Based upon a review of the record, it appears that instead of ensuring that plaintiff could actually meet the social security definitions of medium work, the ALJ took Dr. Reese's statement that he did not believe plaintiff was disabled at face value to arrive at an RFC that plaintiff could perform a full range of work at all exertional levels. The medical records support a finding that plaintiff should be limited to, at the most, light work as there is no evidence in the record to that Mr. Pinkston has the physical capability to support a finding of a medium exertional work requirement. In fact, the record evidence strongly supports a finding of sedentary or light exertional work, if plaintiff can even perform a full work load. Dr. Anderson-Weiss, plaintiff's treating opthalmologist of three years, opined that plaintiff should not overexert himself, and Dr. Kossman imposed a lifting restriction. Dr. Kosko indicated that plaintiff could work two to four hours. No physician - treating, examining or consulting - indicated that plaintiff could perform any lifting on a frequent basis. Therefore, the ALJ should have found plaintiff capable of performing at most light or sedentary work.

This error by the ALJ resulted in his utilizing the incorrect Table for a determination of whether plaintiff is disabled under the Medical-Vocational Rules. The ALJ should have used either Table No.1, "Residual Functional Capacity: Maximum Sustained Work Capacity Limited to Sedentary Work as a Result of Severe Medically Determinable Impairment(s)", or Table No. 2, "Residual Functional Capacity: Maximum Sustained Work Capacity Limited to Light Work as a Result of Severe Medically Determinable Impairment(s)." Assuming plaintiff could perform light work, according to Table No. 2, plaintiff is disabled as he is an individual of advanced age with a high school education whose previous work experience was skilled or semiskilled and whose skills are not transferrable. The court has carefully reviewed the entire record in this case, and found clear substantial evidence that plaintiff meets Medical-Vocational Rule 202.06. Consequently, plaintiff is disabled, and no further evaluation of plaintiff's impairments is required.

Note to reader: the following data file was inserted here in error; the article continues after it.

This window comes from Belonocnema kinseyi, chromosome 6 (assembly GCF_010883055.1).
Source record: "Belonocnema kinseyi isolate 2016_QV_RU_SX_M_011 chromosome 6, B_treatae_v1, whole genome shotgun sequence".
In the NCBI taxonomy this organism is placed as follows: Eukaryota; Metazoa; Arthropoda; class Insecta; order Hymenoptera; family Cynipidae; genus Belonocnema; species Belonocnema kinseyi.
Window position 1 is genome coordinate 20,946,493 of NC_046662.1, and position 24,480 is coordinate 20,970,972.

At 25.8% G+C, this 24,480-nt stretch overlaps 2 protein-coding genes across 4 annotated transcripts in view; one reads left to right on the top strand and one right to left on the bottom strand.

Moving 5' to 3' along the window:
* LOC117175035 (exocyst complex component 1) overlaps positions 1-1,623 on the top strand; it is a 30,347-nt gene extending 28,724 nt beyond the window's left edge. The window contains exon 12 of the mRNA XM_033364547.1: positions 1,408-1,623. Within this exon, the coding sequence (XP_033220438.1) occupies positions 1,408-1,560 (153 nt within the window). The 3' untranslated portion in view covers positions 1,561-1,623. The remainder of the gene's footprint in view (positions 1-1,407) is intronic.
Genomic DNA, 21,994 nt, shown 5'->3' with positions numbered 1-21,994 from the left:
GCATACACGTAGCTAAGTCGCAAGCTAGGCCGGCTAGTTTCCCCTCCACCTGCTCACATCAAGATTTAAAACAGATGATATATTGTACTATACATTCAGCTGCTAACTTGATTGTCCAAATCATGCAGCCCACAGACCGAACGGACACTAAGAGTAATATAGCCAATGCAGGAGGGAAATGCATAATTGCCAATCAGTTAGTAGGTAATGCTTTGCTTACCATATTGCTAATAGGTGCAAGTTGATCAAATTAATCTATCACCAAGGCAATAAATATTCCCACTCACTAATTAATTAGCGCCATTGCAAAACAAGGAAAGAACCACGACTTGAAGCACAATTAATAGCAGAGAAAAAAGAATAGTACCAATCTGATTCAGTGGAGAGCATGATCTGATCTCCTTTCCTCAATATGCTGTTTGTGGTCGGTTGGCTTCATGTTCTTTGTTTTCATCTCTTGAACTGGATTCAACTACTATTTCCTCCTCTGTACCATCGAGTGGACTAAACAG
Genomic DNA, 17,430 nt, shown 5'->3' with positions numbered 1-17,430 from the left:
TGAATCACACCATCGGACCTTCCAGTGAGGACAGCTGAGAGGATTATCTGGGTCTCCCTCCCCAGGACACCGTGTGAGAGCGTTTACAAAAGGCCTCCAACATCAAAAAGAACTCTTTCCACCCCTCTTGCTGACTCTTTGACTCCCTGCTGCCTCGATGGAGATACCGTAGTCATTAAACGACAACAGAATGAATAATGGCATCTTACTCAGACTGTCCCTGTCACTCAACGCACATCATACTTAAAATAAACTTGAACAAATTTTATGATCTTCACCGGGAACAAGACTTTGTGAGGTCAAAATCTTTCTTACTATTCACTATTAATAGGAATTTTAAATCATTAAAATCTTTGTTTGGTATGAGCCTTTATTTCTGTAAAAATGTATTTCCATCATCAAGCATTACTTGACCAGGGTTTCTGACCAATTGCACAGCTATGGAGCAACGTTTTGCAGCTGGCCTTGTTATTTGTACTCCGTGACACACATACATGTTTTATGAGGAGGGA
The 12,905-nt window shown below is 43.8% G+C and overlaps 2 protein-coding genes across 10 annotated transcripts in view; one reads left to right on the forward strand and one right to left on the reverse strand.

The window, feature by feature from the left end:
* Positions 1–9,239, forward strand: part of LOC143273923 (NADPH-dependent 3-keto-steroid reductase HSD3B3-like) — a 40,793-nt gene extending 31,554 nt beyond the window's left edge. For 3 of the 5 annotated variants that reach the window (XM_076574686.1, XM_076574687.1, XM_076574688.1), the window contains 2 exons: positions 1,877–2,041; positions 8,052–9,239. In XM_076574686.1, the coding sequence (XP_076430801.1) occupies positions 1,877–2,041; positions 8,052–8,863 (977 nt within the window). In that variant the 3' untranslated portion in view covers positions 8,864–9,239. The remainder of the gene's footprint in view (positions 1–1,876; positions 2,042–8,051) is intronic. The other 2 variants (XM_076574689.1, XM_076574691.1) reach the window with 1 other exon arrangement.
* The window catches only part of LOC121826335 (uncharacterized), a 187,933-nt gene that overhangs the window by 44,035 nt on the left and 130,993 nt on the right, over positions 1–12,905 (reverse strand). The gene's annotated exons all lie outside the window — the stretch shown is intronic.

IV. DETERMINATION OF BENEFITS

In determining whether to reverse the Commissioner's final decision and remand or to grant benefits without further administrative review, the court must look to the completeness of the record, the weight in favor of the plaintiff, the harm to the claimant that further delay might cause, and the effect of a remand delaying the ultimate receipt of benefits by a deserving plaintiff. SOCIAL SECURITY LAW & PRACTICE, §55.77, p. 129. In this case, this plaintiff has been seeking benefits through the administrative processes for seven years. The evidence in this case is clear. Plaintiff's work limitations fall squarely within the requirements of Medical-Vocational Rule 202.06, and the plaintiff is therefore presumed disabled under the Act without further inquiry into his work ability. Accordingly, the court holds that because the evidence is conclusive, an award of benefits at this stage would be in the best interest of the plaintiff's health and welfare and will avoid further undue delay which would result upon remand for additional review. The court directs that this case be remanded for the sole purpose of determining the amount of benefits to be awarded to the plaintiff under the Act.

V. PLAINTIFF'S REMAINING ARGUMENTS

Because the court has determined that the plaintiff is disabled under the Social Security Act and this action is being remanded for the sole purpose of determining the amount of benefits to be awarded to the plaintiff under the Act, the court need not address the merits of the plaintiff's remaining arguments at this time.

VI. CONCLUSION

For the foregoing reasons, the court finds that the decision of the ALJ is not supported by substantial evidence, that plaintiff's impairments fall within the requirements of Medical-Vocational Rule 202.06 and plaintiff is entitled to benefits under the Social Security Act. This case is remanded for the sole purpose of determining the amount of benefits to be awarded. A final judgment in accordance with this memorandum opinion will issue this day.

Respectfully submitted, this the 29th day of April, 2013.